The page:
Complex partial seizure previously called “psychomotor seizure”, but now called “Temporal lobe epilepsy” because the abnormal discharge occurs in the temporal lobe. 

Partial seizure of secondary generalized:

Both simple and complex partial seizure combined become generalized tonic-clonic seizures. The beginning is the same as partial seizure but ends alike the primary generalized tonic-clonic seizures.

Generalized Seizures:

The Generalized seizures are characterized by the complete loss of consciousness with the absence of an aura. It occurs suddenly and unexpectedly, and it the patient fall they may injure themselves.

The generalized seizure divided into six different types of seizures;

Absence seizure:

These are short periods of loss of consciousness lasting only a few seconds to a half minute.  An absence seizure is an onset, a blank stare, and a brief upward rotation of the eyes. The patient is unresponsive, but suddenly over and the patient continues what he was doing before a seizure.

Typical absence seizures mostly occur in school-going age or during childhood, that’s because it is also known as childhood absence epilepsy.

Myoclonic seizures:

Myoclonic seizure consists of sudden, brief, shock-like muscle contraction, which is either occurring in one limb or whole bilateral limbs.their may be single jerks or a repeated jerk for a long time. 

Clonic seizures:

These are generalized seizures, where the tonic component is not present only repetitive clinic jerks occur.  

Tonic seizures:

These jerks are sudden sustained muscle contractions, fixing the limbs in some strained position.  There is an immediate loss of consciousness, with a deviation of eyes and head towards one side, or sometimes rotation of the whole body.

Tonic-clonic seizures (GTCS):

In Tonic-clonic seizures, the patient loses consciousness, falls, develops generalized stiffness, breathing stops because all the muscles of the trunk are in spasm, and the patient becomes cyanotic. With these jerks, the patient might bite his tongue, pass urine, or sometimes stool. When a patient regains consciousness, the patient may feel tired, headache, confusion, sleepy, and no memory of what happened.  GTCS also called a “grand mal seizure.”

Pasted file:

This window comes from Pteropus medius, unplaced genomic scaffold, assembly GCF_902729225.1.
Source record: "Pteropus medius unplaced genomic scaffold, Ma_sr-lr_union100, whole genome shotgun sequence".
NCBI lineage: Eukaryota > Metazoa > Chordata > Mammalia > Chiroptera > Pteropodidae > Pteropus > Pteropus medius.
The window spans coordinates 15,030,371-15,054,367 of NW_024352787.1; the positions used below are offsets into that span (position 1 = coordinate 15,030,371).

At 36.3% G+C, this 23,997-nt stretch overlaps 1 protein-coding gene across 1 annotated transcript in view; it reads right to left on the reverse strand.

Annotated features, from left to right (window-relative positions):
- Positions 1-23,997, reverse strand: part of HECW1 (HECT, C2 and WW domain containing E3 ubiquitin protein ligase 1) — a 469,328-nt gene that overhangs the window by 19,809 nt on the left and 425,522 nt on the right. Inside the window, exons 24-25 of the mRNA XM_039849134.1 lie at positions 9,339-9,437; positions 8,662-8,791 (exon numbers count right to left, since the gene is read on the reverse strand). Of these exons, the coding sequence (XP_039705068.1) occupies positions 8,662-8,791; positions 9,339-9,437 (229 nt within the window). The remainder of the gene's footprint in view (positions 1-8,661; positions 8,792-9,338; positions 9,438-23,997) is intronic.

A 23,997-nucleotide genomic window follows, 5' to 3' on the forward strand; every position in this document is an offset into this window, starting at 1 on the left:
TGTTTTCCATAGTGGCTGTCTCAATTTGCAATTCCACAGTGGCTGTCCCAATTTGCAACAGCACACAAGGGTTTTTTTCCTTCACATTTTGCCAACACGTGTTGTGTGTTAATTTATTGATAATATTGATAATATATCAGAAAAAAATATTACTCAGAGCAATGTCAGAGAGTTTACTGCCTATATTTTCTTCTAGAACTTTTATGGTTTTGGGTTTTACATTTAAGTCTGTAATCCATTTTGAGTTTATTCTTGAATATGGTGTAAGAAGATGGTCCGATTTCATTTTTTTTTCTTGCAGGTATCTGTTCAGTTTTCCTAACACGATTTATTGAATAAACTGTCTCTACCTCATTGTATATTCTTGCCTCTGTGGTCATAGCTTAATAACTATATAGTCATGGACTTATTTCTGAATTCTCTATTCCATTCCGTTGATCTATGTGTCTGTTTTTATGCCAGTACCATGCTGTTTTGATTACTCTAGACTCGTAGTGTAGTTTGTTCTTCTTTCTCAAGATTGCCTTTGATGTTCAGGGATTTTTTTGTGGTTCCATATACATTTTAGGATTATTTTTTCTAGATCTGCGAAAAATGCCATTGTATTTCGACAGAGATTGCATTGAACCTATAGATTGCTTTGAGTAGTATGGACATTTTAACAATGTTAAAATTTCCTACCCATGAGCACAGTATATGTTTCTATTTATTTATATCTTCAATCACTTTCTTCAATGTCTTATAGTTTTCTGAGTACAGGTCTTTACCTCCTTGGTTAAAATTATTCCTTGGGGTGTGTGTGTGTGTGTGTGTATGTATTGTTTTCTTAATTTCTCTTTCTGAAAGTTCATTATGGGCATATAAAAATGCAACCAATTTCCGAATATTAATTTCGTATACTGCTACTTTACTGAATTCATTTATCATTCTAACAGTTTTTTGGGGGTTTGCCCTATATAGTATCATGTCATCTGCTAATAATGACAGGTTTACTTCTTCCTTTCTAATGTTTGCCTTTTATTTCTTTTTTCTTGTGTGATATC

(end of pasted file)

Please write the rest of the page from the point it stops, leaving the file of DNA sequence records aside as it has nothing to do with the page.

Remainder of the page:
Atonic seizures or Astatic seizures:

In Atonic seizure, there is a sudden loss of muscle tone causing the head or a limb drop, and the patient falls suddenly to the floor. That’s why it also called “drop attacks”. The atonic seizure is a very short period (only for seconds) but may occur several times a day. These patients often present with a scar or fresh wound on the face. 

Symptoms of Epilepsy:

Recurrent seizures are the main symptoms of epilepsy. However, if the patient faced more then one symptom then he must seek medical attention. Associated symptoms include;

  • Fits with no fever.
  • confused and anxiety
  • temporary unresponsive
  • sudden stiffness of the body
  • sudden falling with no reason
  • fear and panic or anger
  • changes in perception of time, touch, and smell


There are no specific causes found of epilepsy, but some conditions can be associated with epilepsy include;

  • genetic factor
  • Head trauma (car accidents or traumatic injury)
  • brain conditions (tumor or stroke)
  • Infectious disease (meningitis, AIDs, viral encephalitis)
  • Prenatal injury (get an infection or any trauma in mother’s womb)
  • Developmental disorder (autism or neurofibromatosis)


There is no valid treatment is available, but doctors may prescribe antiepileptic drugs to prevent symptoms. If these drugs don’t work then a doctor refers to other options like surgery, vagus nerve stimulation, and a healthy diet. Common AEDs for epilepsy is;

  • valproic acid
  • carbamazepine
  • lamotrigine
  • levetiracetam

Surgeries include lobectomy, multiple subpial transection, corpus callosotomy, and hemispherectomy. 62% of adults show a significant reduction or no seizure for around 7 years after surgery.

Healthy diet:

In 2014, research present that a low carbohydrate diet could help with epilepsy in adults and children.


  • Get enough sleep
  • learn stress management techniques
  • avoid drugs and alcohols
  • take your medication on time
  • try to avoid bright light 
  • minimize or skip a TV or computer 
  • Eat healthily.


Epilepsy is a chronic CNS disorder in which excessive discharge of nerve cells stimulates the different types of seizures. Epilepsy can be overcome by AEDs, and surgeries and can prevent it with a healthy diet.